Since we launched the Money, Politics and Transparency project in early 2014, we’ve documented political finance practices, current reform efforts, and just last month, we revamped our website with cutting-edge research that showcases the troublesome role of money in politics across the globe. We know that political finance systems are vulnerable to manipulation, can lead to inequity and are far too opaque. But, what’s next? To ensure that this knowledge doesn’t increase the already entrenched cynicism toward elections in politics, we need to use it to create systems that are proactively fair, transparent and accountable rather than reactive to scandal.
A few weeks ago, we brought together global experts — lawyers, academics, data analysts and coders — to discuss the Declaration on Political Finance Openness, our attempt to build international consensus on how to tackle the question of what’s next for the political finance community. Naturally we weren’t able to solve all of the problems facing political finance during a one-day workshop. However, we were able to get to the crux of some of the fundamental dividing issues and figuring out these sticking points is crucial in building a set of values that we all can agree upon. We envision these concerns shaping the debate going forward and, as we integrate public feedback, we want to create a platform that accommodates them as best we can.
There is no cookie cutter approach to regulating political finance
Our Campaign Finance Indicators and case studies demonstrate that it is possible to regulate all aspects of political finance and still have a system subject to abuse and corruption while the culture in another may make certain regulations unnecessary. The Russian Federation scores well in the Campaign Finance Indicators in law, but very few would believe that parties there are on a level playing field. Sweden, on the other hand, has no law explicitly banning the use of state resources during campaigns, yet, there’s no evidence that any are used. Given the importance of country-level context, does it make sense for our community to create a vision that is broad or more specific? Does it make sense to create a set of global norms at all?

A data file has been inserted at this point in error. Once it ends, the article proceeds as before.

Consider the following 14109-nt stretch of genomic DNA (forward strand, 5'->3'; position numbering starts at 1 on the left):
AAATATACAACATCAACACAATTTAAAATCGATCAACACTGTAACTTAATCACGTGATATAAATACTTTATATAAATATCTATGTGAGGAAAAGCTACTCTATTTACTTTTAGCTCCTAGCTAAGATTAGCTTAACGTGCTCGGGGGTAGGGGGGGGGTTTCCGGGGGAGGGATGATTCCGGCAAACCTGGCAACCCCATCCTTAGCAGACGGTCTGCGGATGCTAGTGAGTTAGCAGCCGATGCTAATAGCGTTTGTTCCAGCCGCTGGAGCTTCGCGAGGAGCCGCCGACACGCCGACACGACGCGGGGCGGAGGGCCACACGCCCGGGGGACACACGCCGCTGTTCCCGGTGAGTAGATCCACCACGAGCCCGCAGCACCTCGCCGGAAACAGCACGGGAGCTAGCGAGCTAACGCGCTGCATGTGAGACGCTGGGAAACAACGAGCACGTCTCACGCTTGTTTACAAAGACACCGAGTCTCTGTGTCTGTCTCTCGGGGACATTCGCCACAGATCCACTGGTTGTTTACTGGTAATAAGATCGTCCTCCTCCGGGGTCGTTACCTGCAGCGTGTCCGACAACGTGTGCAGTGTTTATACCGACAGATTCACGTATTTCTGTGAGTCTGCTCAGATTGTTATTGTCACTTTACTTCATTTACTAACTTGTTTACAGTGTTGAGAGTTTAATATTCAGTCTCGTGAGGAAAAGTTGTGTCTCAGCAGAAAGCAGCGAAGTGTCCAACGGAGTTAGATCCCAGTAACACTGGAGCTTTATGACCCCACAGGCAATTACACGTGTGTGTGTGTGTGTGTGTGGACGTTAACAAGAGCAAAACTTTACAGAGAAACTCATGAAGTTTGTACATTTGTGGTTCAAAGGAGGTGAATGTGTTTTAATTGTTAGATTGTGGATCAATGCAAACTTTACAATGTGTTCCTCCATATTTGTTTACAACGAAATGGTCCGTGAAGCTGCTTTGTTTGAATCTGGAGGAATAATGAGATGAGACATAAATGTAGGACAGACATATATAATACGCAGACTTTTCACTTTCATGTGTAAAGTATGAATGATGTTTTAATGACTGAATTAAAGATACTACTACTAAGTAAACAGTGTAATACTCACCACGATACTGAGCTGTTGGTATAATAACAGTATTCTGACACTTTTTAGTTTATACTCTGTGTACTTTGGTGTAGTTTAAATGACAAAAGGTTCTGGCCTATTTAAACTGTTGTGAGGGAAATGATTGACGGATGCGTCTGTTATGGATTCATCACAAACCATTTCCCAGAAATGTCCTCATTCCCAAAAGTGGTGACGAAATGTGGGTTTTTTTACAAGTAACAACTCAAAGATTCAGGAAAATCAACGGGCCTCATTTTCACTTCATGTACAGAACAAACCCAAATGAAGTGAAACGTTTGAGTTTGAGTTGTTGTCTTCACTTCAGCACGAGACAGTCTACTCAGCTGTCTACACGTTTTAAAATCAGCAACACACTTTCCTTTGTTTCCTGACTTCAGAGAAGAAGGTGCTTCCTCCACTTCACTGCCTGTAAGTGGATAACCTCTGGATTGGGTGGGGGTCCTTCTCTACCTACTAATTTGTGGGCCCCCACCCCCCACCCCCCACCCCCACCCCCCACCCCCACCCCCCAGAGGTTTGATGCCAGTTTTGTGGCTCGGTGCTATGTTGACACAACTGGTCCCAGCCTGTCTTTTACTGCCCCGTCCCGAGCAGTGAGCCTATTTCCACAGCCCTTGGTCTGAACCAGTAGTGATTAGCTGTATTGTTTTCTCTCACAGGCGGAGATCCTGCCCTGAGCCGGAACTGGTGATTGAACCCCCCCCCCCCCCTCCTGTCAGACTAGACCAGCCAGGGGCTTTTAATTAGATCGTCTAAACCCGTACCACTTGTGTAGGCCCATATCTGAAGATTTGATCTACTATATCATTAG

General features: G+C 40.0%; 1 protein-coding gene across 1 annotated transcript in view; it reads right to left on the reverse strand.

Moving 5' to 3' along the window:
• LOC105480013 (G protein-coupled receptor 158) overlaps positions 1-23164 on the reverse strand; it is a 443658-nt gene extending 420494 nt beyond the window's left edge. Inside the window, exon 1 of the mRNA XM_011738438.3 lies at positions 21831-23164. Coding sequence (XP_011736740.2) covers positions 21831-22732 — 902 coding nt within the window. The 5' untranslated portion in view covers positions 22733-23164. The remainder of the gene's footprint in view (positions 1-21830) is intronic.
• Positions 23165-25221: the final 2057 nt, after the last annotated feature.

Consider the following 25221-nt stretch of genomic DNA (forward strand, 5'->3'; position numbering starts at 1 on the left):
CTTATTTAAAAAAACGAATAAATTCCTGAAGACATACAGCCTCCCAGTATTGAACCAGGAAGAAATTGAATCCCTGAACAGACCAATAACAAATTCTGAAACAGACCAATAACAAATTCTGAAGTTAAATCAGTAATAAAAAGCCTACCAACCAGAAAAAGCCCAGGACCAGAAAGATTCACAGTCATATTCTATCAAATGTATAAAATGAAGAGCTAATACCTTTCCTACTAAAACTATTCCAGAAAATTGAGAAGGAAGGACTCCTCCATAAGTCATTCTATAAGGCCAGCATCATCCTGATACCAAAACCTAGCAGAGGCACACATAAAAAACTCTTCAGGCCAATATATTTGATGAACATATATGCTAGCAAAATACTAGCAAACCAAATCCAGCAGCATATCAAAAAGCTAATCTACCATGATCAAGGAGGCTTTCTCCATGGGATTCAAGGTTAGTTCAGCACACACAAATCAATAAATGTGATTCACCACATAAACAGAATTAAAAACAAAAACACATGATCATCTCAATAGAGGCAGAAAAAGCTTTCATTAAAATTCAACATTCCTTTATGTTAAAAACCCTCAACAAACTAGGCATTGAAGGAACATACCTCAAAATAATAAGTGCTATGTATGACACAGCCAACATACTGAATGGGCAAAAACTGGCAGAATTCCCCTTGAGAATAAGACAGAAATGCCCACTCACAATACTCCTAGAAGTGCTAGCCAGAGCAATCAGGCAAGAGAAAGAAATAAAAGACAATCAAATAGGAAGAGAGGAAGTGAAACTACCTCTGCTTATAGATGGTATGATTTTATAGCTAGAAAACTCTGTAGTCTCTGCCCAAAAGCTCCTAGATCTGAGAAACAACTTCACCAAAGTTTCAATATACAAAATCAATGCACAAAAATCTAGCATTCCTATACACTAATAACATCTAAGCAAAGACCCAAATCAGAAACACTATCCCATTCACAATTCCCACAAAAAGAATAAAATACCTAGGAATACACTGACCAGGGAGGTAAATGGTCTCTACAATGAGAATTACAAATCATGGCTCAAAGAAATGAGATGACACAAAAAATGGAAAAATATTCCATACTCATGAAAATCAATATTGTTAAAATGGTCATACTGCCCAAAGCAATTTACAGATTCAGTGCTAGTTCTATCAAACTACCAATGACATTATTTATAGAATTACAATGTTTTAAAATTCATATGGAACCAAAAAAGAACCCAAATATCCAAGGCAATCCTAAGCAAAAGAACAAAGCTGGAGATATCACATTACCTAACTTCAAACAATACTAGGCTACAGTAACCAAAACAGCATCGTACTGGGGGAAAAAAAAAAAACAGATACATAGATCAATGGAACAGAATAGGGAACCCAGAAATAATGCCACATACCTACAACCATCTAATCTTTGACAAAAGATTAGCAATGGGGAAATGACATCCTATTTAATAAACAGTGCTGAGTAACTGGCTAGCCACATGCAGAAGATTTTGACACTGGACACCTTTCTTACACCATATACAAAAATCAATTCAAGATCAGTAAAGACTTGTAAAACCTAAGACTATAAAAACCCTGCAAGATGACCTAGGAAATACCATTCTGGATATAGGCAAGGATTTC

Current international standards and guidelines on this subject run the gamut from high-level principles to precise, prescriptive recommendations. The U.N. Convention against Corruption appeals to a commitment to take measures to prevent corruption broadly, and although political finance practices are an implied potential source of corruption, the document only explicitly mentions the funding of political parties and candidates once. On the other hand, the Council of Europe recommendations lays out specific policy tools, such as banning foreign contributions and limiting campaign expenditure. We need to decide to which of these approaches makes sense for us.
Broad principles are valuable in that they have weight globally and can be applied flexibly while leaving the specifics of regulations to be nailed out within context. However, more rigid prescriptions run less of a risk of an adoption of the principles “in spirit” with no intention of carrying out the document’s will in practice. One of the ways we’re trying to alleviate this tension is to try and do both. The Declaration is intended to provide a broad vision for political finance systems toward which the community feels a commitment. However, we’re also planning to release more descriptive guidance alongside the principles that grounds the theoretical principles with lessons learned in practice. Further, we envision that each article of the Declaration will fit into the completed document, but will also have the ability to stand alone, allowing groups to adopt the relevant aspects of it.